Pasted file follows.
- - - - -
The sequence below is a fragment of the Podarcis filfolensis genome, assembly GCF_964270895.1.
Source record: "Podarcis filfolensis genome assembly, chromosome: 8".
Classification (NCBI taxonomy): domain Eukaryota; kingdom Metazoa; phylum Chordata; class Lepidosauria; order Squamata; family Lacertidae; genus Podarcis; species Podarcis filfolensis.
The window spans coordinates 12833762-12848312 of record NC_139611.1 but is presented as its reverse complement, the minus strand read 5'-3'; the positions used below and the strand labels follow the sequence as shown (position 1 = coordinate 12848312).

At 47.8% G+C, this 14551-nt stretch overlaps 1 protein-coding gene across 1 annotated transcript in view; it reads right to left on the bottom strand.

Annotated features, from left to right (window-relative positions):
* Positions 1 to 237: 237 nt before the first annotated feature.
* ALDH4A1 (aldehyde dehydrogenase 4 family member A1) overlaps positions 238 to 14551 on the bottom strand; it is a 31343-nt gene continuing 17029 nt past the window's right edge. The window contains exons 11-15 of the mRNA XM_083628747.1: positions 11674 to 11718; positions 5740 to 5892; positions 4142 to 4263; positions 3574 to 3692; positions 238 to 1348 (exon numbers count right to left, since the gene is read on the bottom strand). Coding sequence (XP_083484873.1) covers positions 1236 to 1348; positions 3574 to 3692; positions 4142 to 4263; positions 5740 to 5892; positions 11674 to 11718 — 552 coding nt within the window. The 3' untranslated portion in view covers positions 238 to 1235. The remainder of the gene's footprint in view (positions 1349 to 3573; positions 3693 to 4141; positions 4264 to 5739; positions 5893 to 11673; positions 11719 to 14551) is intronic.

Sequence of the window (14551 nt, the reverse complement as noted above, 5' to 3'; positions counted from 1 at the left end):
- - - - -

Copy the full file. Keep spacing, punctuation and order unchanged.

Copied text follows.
The sequence below is a fragment of the Podarcis filfolensis genome, assembly GCF_964270895.1.
Source record: "Podarcis filfolensis genome assembly, chromosome: 8".
Classification (NCBI taxonomy): domain Eukaryota; kingdom Metazoa; phylum Chordata; class Lepidosauria; order Squamata; family Lacertidae; genus Podarcis; species Podarcis filfolensis.
The window spans coordinates 12833762-12848312 of record NC_139611.1 but is presented as its reverse complement, the minus strand read 5'-3'; the positions used below and the strand labels follow the sequence as shown (position 1 = coordinate 12848312).

At 47.8% G+C, this 14551-nt stretch overlaps 1 protein-coding gene across 1 annotated transcript in view; it reads right to left on the bottom strand.

Annotated features, from left to right (window-relative positions):
* Positions 1 to 237: 237 nt before the first annotated feature.
* ALDH4A1 (aldehyde dehydrogenase 4 family member A1) overlaps positions 238 to 14551 on the bottom strand; it is a 31343-nt gene continuing 17029 nt past the window's right edge. The window contains exons 11-15 of the mRNA XM_083628747.1: positions 11674 to 11718; positions 5740 to 5892; positions 4142 to 4263; positions 3574 to 3692; positions 238 to 1348 (exon numbers count right to left, since the gene is read on the bottom strand). Coding sequence (XP_083484873.1) covers positions 1236 to 1348; positions 3574 to 3692; positions 4142 to 4263; positions 5740 to 5892; positions 11674 to 11718 — 552 coding nt within the window. The 3' untranslated portion in view covers positions 238 to 1235. The remainder of the gene's footprint in view (positions 1349 to 3573; positions 3693 to 4141; positions 4264 to 5739; positions 5893 to 11673; positions 11719 to 14551) is intronic.

Sequence of the window (14551 nt, the reverse complement as noted above, 5' to 3'; positions counted from 1 at the left end):